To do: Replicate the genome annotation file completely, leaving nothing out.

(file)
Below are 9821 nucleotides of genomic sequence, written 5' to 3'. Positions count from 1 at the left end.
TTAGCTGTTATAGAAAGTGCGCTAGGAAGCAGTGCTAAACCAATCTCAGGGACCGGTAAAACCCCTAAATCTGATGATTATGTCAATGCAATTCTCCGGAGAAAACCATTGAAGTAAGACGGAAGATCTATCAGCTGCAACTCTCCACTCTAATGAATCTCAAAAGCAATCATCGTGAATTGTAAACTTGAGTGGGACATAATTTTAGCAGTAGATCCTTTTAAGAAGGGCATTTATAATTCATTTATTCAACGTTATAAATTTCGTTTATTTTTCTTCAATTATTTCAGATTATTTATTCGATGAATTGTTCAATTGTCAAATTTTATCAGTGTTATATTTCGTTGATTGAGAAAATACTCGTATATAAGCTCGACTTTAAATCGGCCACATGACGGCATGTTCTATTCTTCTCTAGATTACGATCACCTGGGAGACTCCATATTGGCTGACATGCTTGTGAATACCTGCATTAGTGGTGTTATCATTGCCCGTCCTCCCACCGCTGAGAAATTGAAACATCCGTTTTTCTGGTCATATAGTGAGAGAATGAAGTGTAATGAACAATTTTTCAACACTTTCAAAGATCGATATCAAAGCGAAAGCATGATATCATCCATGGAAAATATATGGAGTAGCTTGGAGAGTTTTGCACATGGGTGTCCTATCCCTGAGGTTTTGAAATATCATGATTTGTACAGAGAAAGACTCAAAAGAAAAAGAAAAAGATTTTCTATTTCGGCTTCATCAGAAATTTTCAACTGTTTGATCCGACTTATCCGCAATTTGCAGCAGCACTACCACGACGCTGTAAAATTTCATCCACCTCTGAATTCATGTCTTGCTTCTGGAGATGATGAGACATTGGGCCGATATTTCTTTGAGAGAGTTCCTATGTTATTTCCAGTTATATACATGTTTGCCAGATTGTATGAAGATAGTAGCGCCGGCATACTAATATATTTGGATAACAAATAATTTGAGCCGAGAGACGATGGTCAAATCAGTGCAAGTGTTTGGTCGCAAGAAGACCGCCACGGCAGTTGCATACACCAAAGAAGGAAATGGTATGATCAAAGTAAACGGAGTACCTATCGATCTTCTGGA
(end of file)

Below are 9821 nucleotides of genomic sequence, written 5' to 3'. Positions count from 1 at the left end.
TTAGCTGTTATAGAAAGTGCGCTAGGAAGCAGTGCTAAACCAATCTCAGGGACCGGTAAAACCCCTAAATCTGATGATTATGTCAATGCAATTCTCCGGAGAAAACCATTGAAGTAAGACGGAAGATCTATCAGCTGCAACTCTCCACTCTAATGAATCTCAAAAGCAATCATCGTGAATTGTAAACTTGAGTGGGACATAATTTTAGCAGTAGATCCTTTTAAGAAGGGCATTTATAATTCATTTATTCAACGTTATAAATTTCGTTTATTTTTCTTCAATTATTTCAGATTATTTATTCGATGAATTGTTCAATTGTCAAATTTTATCAGTGTTATATTTCGTTGATTGAGAAAATACTCGTATATAAGCTCGACTTTAAATCGGCCACATGACGGCATGTTCTATTCTTCTCTAGATTACGATCACCTGGGAGACTCCATATTGGCTGACATGCTTGTGAATACCTGCATTAGTGGTGTTATCATTGCCCGTCCTCCCACCGCTGAGAAATTGAAACATCCGTTTTTCTGGTCATATAGTGAGAGAATGAAGTGTAATGAACAATTTTTCAACACTTTCAAAGATCGATATCAAAGCGAAAGCATGATATCATCCATGGAAAATATATGGAGTAGCTTGGAGAGTTTTGCACATGGGTGTCCTATCCCTGAGGTTTTGAAATATCATGATTTGTACAGAGAAAGACTCAAAAGAAAAAGAAAAAGATTTTCTATTTCGGCTTCATCAGAAATTTTCAACTGTTTGATCCGACTTATCCGCAATTTGCAGCAGCACTACCACGACGCTGTAAAATTTCATCCACCTCTGAATTCATGTCTTGCTTCTGGAGATGATGAGACATTGGGCCGATATTTCTTTGAGAGAGTTCCTATGTTATTTCCAGTTATATACATGTTTGCCAGATTGTATGAAGATAGTAGCGCCGGCATACTAATATATTTGGATAACAAATAATTTGAGCCGAGAGACGATGGTCAAATCAGTGCAAGTGTTTGGTCGCAAGAAGACCGCCACGGCAGTTGCATACACCAAAGAAGGAAATGGTATGATCAAAGTAAACGGAGTACCTATCGATCTTCTGGA